The Michigan Legislature passed a resolution recognizing National Nurses Week – May 6-12 – here in Michigan. It points out that the “146,488 nurses in Michigan comprise the largest group of health care professionals in the state.” And it calls on the residents of Michigan to honor our nurses and appreciate their efforts to improve the health of our state.
I’d especially like to honor the recognition by most nurses of the value of spirituality and spiritual care in nursing.
Here are some examples in which this is evident:
(1) A paper published in the American Nurses Association’s Online Journal of Issues in Nursing states that, “Nursing is an holistic discipline that nurses have demonstrated great enthusiasm for the techniques and modalities associated with the field of complementary and alternative care as these techniques assist nurses to address the physical, mental, emotional, and spiritual dimensions of care.” It includes a table of nursing interventions (Table 1 on page 5) suggesting that for spiritual distress nurses provide spiritual support to facilitate a sense of inner peace.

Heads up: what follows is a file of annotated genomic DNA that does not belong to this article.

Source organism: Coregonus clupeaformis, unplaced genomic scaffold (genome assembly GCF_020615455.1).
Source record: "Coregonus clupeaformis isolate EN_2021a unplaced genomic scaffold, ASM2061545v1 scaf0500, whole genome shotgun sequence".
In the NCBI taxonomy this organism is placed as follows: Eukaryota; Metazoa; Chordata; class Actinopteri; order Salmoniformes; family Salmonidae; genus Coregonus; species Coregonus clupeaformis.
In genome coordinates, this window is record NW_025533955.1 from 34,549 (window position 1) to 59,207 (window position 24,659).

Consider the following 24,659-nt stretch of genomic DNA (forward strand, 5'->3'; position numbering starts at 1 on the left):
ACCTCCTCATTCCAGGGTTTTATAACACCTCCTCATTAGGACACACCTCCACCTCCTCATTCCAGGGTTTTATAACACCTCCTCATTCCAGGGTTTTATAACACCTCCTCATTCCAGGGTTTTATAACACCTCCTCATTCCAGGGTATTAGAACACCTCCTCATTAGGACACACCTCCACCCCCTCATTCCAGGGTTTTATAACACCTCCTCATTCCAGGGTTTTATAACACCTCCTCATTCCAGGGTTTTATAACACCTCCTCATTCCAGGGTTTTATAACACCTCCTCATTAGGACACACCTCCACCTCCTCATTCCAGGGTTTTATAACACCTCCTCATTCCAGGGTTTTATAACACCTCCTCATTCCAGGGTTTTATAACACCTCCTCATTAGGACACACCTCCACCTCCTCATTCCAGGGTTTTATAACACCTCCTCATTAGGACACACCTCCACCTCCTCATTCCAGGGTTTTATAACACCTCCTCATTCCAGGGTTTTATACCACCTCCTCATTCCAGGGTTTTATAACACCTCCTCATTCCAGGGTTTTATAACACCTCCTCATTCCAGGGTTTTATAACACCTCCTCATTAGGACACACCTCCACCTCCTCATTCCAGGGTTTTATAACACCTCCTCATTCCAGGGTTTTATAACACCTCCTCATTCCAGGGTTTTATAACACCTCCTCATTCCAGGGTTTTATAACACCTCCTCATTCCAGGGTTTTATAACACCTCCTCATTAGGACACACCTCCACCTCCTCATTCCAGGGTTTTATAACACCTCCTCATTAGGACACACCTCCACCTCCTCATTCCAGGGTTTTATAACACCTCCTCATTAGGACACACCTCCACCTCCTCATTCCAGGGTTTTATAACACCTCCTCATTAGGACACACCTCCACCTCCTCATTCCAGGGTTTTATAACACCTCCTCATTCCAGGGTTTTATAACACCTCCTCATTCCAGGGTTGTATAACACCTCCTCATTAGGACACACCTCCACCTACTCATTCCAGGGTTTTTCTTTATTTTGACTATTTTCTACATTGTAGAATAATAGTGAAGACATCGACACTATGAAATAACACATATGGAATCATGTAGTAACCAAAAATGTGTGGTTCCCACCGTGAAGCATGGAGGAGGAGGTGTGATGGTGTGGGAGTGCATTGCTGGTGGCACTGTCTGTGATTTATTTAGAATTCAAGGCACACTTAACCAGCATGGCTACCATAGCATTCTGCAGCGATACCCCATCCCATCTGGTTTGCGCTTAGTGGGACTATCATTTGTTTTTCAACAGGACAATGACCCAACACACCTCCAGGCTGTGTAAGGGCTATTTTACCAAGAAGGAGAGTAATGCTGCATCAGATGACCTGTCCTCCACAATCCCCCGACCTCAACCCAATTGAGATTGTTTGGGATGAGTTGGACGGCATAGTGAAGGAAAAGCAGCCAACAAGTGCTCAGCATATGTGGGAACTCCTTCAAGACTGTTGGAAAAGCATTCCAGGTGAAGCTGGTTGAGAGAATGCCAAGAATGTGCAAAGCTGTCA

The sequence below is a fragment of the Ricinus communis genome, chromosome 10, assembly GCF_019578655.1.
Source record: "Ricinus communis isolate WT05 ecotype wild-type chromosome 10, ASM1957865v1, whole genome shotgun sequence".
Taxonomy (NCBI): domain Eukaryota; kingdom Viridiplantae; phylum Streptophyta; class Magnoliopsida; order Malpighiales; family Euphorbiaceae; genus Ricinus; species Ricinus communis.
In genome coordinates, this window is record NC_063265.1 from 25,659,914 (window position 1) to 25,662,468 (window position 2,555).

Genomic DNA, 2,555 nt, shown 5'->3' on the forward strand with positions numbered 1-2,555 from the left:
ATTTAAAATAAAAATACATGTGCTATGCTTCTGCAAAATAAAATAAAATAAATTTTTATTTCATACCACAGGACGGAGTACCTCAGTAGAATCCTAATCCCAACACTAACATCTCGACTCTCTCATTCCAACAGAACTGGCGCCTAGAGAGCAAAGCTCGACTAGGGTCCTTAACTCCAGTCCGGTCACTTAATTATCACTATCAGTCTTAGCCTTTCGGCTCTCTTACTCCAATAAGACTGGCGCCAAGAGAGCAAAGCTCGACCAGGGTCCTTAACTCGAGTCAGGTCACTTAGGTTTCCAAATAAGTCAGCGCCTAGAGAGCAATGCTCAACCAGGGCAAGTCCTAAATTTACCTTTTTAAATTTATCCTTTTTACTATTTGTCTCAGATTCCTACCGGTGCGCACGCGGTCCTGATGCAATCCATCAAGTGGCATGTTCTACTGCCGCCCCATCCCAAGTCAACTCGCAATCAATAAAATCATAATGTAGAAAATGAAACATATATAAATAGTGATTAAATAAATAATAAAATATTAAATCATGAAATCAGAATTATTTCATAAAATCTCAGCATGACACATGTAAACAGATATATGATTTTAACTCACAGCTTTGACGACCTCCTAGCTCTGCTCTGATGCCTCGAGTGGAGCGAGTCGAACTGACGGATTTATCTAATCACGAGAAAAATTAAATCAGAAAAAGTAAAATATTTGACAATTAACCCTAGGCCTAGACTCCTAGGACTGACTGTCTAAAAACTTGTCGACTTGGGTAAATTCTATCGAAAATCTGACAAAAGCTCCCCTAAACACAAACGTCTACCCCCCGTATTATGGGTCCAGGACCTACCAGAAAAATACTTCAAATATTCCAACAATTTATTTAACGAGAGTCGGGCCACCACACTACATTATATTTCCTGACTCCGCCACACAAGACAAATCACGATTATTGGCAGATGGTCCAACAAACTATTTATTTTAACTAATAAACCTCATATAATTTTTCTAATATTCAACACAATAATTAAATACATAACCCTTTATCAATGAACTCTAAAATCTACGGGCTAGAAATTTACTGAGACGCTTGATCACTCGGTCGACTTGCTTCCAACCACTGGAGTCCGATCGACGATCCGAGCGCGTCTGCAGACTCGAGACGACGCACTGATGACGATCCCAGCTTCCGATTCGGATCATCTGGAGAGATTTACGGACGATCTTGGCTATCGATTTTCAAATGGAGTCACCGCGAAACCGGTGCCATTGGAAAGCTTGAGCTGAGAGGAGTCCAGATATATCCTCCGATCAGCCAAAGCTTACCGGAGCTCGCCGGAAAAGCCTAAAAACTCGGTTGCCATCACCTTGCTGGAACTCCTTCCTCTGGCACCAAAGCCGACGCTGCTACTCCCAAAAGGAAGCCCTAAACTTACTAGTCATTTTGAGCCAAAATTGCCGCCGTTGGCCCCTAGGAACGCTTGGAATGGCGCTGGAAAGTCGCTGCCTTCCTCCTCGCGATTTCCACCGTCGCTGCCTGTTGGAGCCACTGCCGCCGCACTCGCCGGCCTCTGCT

(2) A study conducted at the Harvard Medical School found that 87% of nurses surveyed in four Boston care centers that provide end of life care “thought that spiritual care should at least occasionally be provided.” Additionally, on average, 93% of the nurses endorsed the appropriateness of eight examples of spiritual care.
(3) Showing that this recognition is really worldwide, in 2010 the Royal College of Nursing in the U.K. conducted an online survey of over 4,000 nurses to identify the attitudes of its members towards spirituality and the provision of spiritual care. More than 95% of the nurses felt it was their job to identify the spiritual needs of patients. In addition, nearly 80% called for their training to include spirituality and spiritual care. One respondent in this survey said, “Spiritual care should not be added as an ‘add on’ to patient care but should be embedded in an integrated holistic healthcare approach.” Another respondent said, “I firmly believe that spiritual care is an integral element of health care.”
(4) And a great individual example for me of this recognition of spiritual care comes from a former Emergency Room nurse here in Michigan that I know who once shared with me that she and other nurses would often pray with patients – if the patients wanted them to, of course.
Florence Nightingale, often recognized as the founder of modern nursing, said, “If I could give you information of my life it would be to show how a woman of very ordinary ability has been led by God in strange and unaccustomed paths to do in His service what He has done in her. And if I could tell you all, you would see how God has done all, and I nothing. I have worked hard, very hard, that is all; and I have never refused God anything.”¹
So, a big heartfelt “thanks” to all our wonderful, caring nurses!